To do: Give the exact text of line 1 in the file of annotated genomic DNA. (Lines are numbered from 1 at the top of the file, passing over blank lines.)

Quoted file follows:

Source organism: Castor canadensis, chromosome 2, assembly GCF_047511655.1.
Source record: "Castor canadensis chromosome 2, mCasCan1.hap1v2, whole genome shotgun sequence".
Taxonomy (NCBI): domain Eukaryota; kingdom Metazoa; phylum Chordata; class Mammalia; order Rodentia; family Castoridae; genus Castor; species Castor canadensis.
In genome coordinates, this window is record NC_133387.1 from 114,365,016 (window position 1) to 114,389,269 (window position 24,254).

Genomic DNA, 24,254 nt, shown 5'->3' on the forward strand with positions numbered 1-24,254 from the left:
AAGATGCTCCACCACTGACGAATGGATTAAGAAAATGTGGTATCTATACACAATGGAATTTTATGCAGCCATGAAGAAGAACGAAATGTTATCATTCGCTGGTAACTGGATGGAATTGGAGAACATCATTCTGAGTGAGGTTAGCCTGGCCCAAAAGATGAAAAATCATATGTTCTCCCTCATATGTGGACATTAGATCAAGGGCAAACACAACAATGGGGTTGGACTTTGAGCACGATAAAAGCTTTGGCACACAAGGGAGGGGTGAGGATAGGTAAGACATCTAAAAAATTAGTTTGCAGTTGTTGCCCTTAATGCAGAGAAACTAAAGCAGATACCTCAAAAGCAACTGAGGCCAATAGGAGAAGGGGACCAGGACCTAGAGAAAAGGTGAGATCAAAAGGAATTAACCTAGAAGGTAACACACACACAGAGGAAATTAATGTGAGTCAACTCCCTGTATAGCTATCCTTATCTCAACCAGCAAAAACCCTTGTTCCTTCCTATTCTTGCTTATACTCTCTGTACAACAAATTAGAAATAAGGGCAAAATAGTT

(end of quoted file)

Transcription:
Source organism: Castor canadensis, chromosome 2, assembly GCF_047511655.1.